Listen Now
Pledge Now


 
 

Superior National Forest Update - February 8, 2019

Superior National Forest Update
Superior National Forest Update

National Forest Update – February 7, 2019.
 
Hi, this is Steve Robertsen, education and interpretation specialist with the Superior National Forest, bringing you the first National Forest Update of 2019! 

It may seem strange that this is the first Update of the year, but this has been a somewhat strange year so far for us government agencies.  We’d like to start this Update with a big thank you to all of our partners who kept trails groomed and open during the recent government shutdown.  We’d also like to thank the public.  There have been stories of vandalism and other problems at other Forests and Parks, but not here.  People did a great job of leaving no trace, and they made our jobs a whole lot easier when we returned to work.  Also, thank you for your patience in realizing that being furloughed for a month can’t help but result in delays on some actions.  We’re making up for lost time as fast as we can.

February is really the heart of winter.  This is the best time to get out and play in the snow.  Snowshoeing, skiing, fat-tire biking, sledding, mushing, snowmobiling, skijoring, ice fishing, or just driving around looking at snow on trees – this is the time to do it.  We’ve been getting lots of snow, so trails for snow sports are in great shape.  In fact, the only problem may be that you’ll have to wait for the trail to be groomed because of more snow.  Links to sites with condition reports can be found from the recreation pages of our website so you can get up to the minute news on conditions.  New to our website this year will be georeferenced pdf trail maps.  These are digital maps that can be downloaded to your phone or mobile device and are designed to be used with wayfinding apps such as Avenza.  Once downloaded, you don’t need a cell or internet connection, and your phone will put a dot on the map showing exactly where you are on the trail.  Right now, only the Flathorn Gegoka Ski Trails have a georeferenced pdf available, but we are working on adding them for the rest of our ski trail systems.  You can also get georeferenced pdf versions of our Motor Vehicle Use Maps on our website, and a georeferenced version of the Visitor Map showing roads in the entire Forest is available for purchase through the Avenza map store.  Of course, printable simplified maps of Gunflint and Tofte ski and snowmobile trails are available on our website, with links to locations with more detailed maps.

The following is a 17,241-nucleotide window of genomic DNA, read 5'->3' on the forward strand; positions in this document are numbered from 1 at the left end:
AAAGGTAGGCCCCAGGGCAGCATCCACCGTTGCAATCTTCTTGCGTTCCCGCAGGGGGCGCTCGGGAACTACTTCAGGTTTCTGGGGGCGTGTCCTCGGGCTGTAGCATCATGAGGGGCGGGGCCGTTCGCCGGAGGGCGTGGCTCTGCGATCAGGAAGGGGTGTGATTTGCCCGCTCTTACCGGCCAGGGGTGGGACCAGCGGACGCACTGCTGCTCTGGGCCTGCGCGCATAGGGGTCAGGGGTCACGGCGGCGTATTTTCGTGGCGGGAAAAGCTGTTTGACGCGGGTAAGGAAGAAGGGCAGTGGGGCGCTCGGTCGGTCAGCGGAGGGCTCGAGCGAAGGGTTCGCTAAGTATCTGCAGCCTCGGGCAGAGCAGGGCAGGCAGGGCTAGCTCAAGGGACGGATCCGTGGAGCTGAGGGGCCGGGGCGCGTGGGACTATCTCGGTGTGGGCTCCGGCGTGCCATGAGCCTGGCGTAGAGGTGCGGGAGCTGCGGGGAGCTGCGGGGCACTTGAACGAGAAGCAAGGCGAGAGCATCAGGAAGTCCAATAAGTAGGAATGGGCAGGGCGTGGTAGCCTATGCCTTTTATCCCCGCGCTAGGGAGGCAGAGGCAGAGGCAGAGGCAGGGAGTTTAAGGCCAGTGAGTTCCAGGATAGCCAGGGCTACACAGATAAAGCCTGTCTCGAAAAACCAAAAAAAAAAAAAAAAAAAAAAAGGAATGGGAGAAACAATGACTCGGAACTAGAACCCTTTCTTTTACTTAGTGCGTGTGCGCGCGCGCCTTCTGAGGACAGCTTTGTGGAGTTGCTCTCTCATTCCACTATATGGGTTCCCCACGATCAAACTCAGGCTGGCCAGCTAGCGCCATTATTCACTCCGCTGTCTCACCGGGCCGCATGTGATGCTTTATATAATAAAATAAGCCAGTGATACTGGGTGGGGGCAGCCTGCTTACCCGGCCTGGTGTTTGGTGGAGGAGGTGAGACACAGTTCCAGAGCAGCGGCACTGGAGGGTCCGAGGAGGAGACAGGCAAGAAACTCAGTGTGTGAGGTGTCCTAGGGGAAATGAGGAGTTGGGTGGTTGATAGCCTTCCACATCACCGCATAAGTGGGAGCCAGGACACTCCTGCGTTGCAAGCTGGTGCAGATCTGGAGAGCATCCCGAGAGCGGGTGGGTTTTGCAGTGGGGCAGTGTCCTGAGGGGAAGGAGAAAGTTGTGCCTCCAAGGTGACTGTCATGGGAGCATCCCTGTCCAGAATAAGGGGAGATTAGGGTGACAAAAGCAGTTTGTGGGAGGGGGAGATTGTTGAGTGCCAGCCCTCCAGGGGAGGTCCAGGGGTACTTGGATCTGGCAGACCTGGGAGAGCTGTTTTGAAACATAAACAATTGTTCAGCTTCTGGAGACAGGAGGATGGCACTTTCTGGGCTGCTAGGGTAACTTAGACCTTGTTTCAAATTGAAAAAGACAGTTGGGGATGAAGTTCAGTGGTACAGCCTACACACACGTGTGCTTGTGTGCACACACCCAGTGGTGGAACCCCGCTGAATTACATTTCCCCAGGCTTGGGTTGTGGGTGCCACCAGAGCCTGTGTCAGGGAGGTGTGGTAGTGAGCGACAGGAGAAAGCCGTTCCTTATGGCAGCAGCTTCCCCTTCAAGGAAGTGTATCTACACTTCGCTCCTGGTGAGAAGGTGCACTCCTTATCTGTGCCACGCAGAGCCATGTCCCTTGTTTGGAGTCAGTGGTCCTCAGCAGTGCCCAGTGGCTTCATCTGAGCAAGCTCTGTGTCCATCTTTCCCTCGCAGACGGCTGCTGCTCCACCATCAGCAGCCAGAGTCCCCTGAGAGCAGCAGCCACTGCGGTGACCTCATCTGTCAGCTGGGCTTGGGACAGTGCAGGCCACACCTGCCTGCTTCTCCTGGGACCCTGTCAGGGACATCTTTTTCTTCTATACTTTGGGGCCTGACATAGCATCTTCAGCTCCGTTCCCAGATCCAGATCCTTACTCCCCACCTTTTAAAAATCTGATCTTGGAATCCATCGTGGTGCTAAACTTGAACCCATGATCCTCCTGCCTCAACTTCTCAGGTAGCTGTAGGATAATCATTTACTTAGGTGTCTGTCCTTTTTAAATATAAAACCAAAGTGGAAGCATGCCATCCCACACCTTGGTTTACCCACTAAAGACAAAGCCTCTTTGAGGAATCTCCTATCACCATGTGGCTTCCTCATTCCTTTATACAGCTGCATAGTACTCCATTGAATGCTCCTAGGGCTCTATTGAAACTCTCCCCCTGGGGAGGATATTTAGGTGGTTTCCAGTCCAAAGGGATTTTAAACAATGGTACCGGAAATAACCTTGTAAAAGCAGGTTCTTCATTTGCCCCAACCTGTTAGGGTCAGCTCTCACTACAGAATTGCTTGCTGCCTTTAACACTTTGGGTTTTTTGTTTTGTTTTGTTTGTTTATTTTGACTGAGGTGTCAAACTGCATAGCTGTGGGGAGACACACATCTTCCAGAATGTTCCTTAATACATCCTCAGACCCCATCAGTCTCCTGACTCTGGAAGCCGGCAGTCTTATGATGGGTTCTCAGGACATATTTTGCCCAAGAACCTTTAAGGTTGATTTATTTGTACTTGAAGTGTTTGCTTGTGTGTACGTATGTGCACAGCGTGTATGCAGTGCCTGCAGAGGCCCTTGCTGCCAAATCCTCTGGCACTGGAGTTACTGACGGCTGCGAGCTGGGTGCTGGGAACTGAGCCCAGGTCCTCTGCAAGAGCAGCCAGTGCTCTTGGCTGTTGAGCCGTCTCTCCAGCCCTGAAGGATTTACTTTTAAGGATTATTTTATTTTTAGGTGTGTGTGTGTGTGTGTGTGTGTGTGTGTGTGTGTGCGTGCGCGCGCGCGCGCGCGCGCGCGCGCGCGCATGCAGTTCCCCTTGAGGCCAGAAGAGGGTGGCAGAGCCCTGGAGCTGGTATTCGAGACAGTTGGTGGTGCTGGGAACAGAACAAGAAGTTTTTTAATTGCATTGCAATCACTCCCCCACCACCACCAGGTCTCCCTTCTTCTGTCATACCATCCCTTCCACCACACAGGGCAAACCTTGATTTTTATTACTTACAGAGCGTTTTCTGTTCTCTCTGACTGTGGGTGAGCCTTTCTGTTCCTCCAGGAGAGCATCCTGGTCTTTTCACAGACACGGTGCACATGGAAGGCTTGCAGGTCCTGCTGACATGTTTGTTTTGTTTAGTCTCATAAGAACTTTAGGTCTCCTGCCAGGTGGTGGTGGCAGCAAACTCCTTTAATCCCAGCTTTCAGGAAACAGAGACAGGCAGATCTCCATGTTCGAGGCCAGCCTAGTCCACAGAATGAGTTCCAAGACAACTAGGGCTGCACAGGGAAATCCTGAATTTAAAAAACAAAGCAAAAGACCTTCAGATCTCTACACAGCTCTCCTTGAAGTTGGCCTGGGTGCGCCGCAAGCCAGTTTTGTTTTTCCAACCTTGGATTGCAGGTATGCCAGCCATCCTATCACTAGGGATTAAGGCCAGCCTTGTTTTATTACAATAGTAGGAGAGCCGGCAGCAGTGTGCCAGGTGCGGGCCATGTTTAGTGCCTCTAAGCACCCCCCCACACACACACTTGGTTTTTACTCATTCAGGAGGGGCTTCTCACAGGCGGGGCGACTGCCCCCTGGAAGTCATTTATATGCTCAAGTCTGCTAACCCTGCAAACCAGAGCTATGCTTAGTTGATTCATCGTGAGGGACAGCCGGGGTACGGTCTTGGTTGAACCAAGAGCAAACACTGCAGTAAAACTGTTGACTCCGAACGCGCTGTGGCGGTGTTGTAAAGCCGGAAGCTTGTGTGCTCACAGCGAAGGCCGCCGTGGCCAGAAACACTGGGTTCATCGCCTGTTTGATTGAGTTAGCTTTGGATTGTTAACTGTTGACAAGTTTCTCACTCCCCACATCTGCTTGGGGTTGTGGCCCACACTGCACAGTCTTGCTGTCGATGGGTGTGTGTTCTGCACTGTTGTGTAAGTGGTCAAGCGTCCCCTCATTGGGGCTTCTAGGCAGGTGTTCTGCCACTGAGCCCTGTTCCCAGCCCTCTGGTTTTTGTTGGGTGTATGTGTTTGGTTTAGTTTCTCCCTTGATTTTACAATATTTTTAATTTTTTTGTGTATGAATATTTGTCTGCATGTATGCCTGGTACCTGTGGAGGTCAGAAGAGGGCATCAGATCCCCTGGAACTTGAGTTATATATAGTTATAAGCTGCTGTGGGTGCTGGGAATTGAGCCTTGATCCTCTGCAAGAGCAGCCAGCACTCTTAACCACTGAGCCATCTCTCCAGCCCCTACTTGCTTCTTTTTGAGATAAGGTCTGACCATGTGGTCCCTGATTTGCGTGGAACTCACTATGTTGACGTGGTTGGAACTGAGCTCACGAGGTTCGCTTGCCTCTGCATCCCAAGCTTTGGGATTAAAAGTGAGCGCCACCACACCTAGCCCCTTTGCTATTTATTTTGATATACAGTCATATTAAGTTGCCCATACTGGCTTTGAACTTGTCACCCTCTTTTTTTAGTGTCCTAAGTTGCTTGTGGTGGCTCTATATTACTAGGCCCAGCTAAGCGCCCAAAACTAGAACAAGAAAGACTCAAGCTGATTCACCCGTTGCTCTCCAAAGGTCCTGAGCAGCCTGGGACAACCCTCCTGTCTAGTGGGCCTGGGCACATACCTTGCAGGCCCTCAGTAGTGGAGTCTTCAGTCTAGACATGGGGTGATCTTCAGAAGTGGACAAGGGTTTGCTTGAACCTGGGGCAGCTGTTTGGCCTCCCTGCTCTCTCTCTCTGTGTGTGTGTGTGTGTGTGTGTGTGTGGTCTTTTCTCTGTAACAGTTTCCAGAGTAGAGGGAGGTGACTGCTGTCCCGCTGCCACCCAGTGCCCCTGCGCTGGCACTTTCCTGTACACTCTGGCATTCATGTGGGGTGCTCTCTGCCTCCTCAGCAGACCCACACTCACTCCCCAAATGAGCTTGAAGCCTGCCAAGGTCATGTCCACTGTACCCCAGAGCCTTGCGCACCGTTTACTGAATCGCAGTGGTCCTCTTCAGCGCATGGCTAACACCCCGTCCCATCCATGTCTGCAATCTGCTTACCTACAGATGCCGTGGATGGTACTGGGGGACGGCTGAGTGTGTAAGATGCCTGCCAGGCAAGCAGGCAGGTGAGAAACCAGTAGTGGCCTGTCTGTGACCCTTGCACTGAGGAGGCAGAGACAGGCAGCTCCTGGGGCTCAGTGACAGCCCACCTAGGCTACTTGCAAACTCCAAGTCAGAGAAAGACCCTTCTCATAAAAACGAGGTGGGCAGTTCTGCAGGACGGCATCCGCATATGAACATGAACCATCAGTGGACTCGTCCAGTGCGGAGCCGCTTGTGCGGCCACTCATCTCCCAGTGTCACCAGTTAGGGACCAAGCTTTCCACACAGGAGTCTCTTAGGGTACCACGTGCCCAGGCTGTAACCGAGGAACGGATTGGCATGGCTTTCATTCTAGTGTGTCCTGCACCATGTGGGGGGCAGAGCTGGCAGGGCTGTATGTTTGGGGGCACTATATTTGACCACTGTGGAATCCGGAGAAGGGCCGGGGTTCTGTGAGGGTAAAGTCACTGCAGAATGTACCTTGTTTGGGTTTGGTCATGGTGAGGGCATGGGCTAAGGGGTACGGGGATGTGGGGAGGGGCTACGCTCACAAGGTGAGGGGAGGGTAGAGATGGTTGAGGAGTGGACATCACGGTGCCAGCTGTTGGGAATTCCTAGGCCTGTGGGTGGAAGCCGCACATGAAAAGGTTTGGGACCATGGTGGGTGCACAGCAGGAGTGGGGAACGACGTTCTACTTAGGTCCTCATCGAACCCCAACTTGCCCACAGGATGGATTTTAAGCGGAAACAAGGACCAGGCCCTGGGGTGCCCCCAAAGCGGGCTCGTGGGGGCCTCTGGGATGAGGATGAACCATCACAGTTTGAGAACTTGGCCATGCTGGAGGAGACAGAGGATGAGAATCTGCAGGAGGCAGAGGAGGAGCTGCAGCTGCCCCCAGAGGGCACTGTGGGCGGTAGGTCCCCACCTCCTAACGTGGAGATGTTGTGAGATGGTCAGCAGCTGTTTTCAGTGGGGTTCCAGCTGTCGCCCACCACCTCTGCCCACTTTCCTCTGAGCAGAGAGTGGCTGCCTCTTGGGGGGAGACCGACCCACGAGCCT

All the snow may make driving difficult though.  After a snow event, roads in the Forest are cleared by several different groups.  County and state roads are cleared by the county and state, but plowing on some interior small county roads may lag considerably behind plowing on major county roads outside of the Forest.  Many Forest roads are not plowed in winter.  Those that are plowed are plowed by contractors, and often by businesses involved in timber sales taking place along those roads.  Response time is widely variable, depending on the level of activity on those timber sales.  If you are out driving, be sure to be prepared with winter survival gear for you, and a shovel and traction material for your vehicle.  When you are out on the roads, be watchful for log trucks hauling on the Wanless Road, Lake County 7, and the Greenwood Road.  Be especially careful on Firebox Road, which is a dual-use road with snowmobiles. 

Do get out though.  We live in a place with a great winter, and everyone should take the time to enjoy it. 

Until next time, this has been Steve Robertsen with the National Forest Update. 
 

Listen: